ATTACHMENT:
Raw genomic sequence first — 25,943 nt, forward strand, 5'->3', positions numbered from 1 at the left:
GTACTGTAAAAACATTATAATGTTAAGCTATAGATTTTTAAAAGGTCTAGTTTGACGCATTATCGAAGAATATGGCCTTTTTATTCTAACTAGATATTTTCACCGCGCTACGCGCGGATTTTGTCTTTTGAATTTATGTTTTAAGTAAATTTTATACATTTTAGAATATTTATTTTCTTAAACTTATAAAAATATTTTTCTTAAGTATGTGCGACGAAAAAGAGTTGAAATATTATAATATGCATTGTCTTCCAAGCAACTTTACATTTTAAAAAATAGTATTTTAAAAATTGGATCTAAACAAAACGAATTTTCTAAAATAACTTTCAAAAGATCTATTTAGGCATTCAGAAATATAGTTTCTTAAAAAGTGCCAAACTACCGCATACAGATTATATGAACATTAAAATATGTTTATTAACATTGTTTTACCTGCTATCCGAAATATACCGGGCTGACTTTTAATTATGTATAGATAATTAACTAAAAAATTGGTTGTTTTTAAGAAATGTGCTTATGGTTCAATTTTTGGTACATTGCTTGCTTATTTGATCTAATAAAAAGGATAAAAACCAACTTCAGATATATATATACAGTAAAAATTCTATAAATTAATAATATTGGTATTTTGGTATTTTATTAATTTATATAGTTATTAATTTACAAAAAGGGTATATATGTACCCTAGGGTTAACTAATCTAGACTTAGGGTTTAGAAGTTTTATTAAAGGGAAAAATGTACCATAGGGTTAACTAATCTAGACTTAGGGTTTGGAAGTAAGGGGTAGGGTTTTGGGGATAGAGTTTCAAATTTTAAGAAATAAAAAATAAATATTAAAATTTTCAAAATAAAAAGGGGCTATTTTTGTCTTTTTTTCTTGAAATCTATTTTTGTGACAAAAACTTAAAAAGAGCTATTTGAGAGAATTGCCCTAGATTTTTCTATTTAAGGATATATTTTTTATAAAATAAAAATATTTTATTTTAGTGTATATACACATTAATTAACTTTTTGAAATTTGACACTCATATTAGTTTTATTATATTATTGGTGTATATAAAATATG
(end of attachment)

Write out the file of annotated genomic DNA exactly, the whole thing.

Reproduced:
Raw genomic sequence first — 25,943 nt, forward strand, 5'->3', positions numbered from 1 at the left:
GTACTGTAAAAACATTATAATGTTAAGCTATAGATTTTTAAAAGGTCTAGTTTGACGCATTATCGAAGAATATGGCCTTTTTATTCTAACTAGATATTTTCACCGCGCTACGCGCGGATTTTGTCTTTTGAATTTATGTTTTAAGTAAATTTTATACATTTTAGAATATTTATTTTCTTAAACTTATAAAAATATTTTTCTTAAGTATGTGCGACGAAAAAGAGTTGAAATATTATAATATGCATTGTCTTCCAAGCAACTTTACATTTTAAAAAATAGTATTTTAAAAATTGGATCTAAACAAAACGAATTTTCTAAAATAACTTTCAAAAGATCTATTTAGGCATTCAGAAATATAGTTTCTTAAAAAGTGCCAAACTACCGCATACAGATTATATGAACATTAAAATATGTTTATTAACATTGTTTTACCTGCTATCCGAAATATACCGGGCTGACTTTTAATTATGTATAGATAATTAACTAAAAAATTGGTTGTTTTTAAGAAATGTGCTTATGGTTCAATTTTTGGTACATTGCTTGCTTATTTGATCTAATAAAAAGGATAAAAACCAACTTCAGATATATATATACAGTAAAAATTCTATAAATTAATAATATTGGTATTTTGGTATTTTATTAATTTATATAGTTATTAATTTACAAAAAGGGTATATATGTACCCTAGGGTTAACTAATCTAGACTTAGGGTTTAGAAGTTTTATTAAAGGGAAAAATGTACCATAGGGTTAACTAATCTAGACTTAGGGTTTGGAAGTAAGGGGTAGGGTTTTGGGGATAGAGTTTCAAATTTTAAGAAATAAAAAATAAATATTAAAATTTTCAAAATAAAAAGGGGCTATTTTTGTCTTTTTTTCTTGAAATCTATTTTTGTGACAAAAACTTAAAAAGAGCTATTTGAGAGAATTGCCCTAGATTTTTCTATTTAAGGATATATTTTTTATAAAATAAAAATATTTTATTTTAGTGTATATACACATTAATTAACTTTTTGAAATTTGACACTCATATTAGTTTTATTATATTATTGGTGTATATAAAATATG